NAD Recommends Dr. Harold Katz Discontinue Health-Performance Claims for Therabreath Rinse, Lozenges; Company to Appeal

New York, NY – Jan. 8, 2018 – The National Advertising Division has recommended Dr. Harold Katz, LLC, discontinue certain advertising claims for the company’s Therabreath Dry Mouth Treatment products, including claims that the products “relieve” or “fight” dry mouth symptoms. The company said it will appeal NAD’s adverse findings to the National Advertising Review Board.

NAD is an investigative unit of the advertising industry’s system of self-regulation and is administered by the Council of Better Business Bureaus.

The claims at issue were challenged before NAD by GlaxoSmithKline Consumer Healthcare, L.P., the manufacturer of competing Biotene brand oral care products.

At the outset of NAD’s inquiry, the advertiser informed NAD that it would permanently discontinue a number of the challenged claims and modify others and would only make dry mouth related claims for two products: TheraBreath Dry Mouth Oral Rinse and TheraBreath Dry Mouth Lozenges.

Further, the advertiser said it would discontinue “clinically proven” claims and the claims “stops dry mouth” and “reverses dry mouth,” and modify claims other claims to more clearly focus on symptom relief.  NAD noted in its decision that the discontinued claims will be treated for compliance purposes as though NAD recommended their discontinuance or modification and the advertiser agreed to comply.

Turning its attention to the remaining and modified dry mouth-related claims, NAD reviewed the following claims made by the advertiser on its Oral Rinse packaging:

  • “Helps to sooth and moisturize a dry mouth”
  • “natural salivary enhancer”
  • “[created to] help patients with discomfort associated with dry mouth”
  • “Specially formulated with soothing natural enzymes and a gentle, plant-derived mouth-watering natural salivary enhancer that tingles and quickly moisturizes the mouth that releases saliva in the mouth”
  • “This professional formula helps quickly moisturize the mouth with soothing natural enzymes and a gentle plant-derived mouth-watering natural salivary enhancer that releases saliva into the mouth”
  • “Dentist Developed [or Dentist Formulated]”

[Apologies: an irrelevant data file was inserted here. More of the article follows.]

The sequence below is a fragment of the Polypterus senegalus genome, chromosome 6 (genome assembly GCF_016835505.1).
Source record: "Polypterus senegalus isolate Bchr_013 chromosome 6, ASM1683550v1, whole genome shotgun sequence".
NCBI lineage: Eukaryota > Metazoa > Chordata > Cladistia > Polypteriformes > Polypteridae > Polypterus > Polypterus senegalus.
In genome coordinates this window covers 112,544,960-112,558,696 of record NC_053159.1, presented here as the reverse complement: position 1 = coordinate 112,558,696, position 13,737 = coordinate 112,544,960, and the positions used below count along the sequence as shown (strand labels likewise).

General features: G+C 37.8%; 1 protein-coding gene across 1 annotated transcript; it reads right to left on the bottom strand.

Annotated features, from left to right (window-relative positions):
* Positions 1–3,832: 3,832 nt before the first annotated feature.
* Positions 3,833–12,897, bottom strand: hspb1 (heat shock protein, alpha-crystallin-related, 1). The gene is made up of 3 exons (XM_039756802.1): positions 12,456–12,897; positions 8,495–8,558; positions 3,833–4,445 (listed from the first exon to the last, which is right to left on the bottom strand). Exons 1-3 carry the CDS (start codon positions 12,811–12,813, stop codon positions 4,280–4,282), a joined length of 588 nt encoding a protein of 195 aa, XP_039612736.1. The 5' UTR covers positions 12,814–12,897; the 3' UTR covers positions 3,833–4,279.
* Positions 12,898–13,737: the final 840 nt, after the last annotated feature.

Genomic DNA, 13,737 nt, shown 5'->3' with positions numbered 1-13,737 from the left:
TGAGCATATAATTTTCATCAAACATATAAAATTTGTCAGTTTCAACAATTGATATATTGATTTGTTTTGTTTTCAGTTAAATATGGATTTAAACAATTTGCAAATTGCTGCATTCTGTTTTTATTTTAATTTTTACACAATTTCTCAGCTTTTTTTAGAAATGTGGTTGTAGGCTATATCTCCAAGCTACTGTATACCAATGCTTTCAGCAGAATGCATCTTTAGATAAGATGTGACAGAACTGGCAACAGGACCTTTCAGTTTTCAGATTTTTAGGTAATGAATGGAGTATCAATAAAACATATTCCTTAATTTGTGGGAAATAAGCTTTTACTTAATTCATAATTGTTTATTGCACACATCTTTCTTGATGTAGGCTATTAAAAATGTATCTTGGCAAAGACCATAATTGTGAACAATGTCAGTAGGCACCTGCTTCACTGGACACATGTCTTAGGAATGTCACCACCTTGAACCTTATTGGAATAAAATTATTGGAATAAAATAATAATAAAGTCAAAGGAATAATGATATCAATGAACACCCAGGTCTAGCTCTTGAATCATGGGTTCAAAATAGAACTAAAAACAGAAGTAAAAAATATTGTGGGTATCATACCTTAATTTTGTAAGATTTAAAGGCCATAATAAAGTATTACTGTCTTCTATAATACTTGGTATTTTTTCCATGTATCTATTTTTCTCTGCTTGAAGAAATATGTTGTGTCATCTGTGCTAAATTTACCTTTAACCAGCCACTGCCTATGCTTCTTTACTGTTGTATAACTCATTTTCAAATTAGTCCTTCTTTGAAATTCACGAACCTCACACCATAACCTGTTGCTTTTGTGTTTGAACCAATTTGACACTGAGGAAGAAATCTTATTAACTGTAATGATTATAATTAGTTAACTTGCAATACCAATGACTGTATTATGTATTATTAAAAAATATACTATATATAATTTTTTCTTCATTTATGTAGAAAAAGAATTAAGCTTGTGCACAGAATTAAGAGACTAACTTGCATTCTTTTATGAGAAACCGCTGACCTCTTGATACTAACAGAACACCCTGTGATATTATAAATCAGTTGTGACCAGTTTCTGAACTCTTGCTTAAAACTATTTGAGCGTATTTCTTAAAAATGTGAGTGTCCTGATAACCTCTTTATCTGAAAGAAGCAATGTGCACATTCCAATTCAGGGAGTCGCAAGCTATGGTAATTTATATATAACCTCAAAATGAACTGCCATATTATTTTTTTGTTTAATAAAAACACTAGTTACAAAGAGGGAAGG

• “Satisfaction Guaranteed or Your Money Back.”

NAD also considered the following claims, made on packaging for the advertiser’s lozenges:

  • “Helps relieve dry mouth symptoms”
  • “natural salivary enhancer
  • ” “Helps revive natural mouth moisture”
  • “Contains a gentle plant-derived mouth-watering natural salivary enhancer that tinges and moisturizes the mouth”
  • “Dentist Developed [or Dentist Formulated]”
  • “Satisfaction Guaranteed or Your Money Back.”

The advertiser in this case relied primarily on consumer-use surveys and studies on certain ingredients as support for its health-performance claims. NAD took issue with certain features of the consumer-use surveys, including a failure to properly determine whether survey respondents displayed symptoms of dry mouth. NAD determined the advertiser did not submit sufficient evidence that the products at issue in the ingredient studies it provided had active ingredients in the same dosage and formulation as TheraBreath products.

Following its review, NAD determined that the evidence in the record was sufficient to support the advertiser’s “Dentist Developed [or Formulated]” and “Satisfaction Guaranteed or Your Money Back” claims.

NAD recommended the advertiser discontinue the remaining challenged health-performance claims.

In its advertiser’s statement, the company noted that its “strongly disagrees with the NAD’s adverse findings and conclusions … with regard to the symptoms relief claims made for the TheraBreath Dry Mouth Oral Rinse and Lozenges. Katz believes the substantiation analysis in the decision rests on a faulty legal premise and is conceptually incorrect, particularly its finding that the appropriate level of evidence required to substantiate health claims ‘generally means randomized, placebo-controlled studies on human beings that reach statistical significance and also yield clinically meaningful results.’”

While Katz “certainly respects the NAD’s authority and views, it intends to appeal the decision,” the company said.

Note: A recommendation by NAD to modify or discontinue a claim is not a finding of wrongdoing and an advertiser’s voluntary discontinuance or modification of claims should not be construed as an admission of impropriety. It is the policy of NAD not to endorse any company, product, or service. Decisions finding that advertising claims have been substantiated should not be construed as endorsements.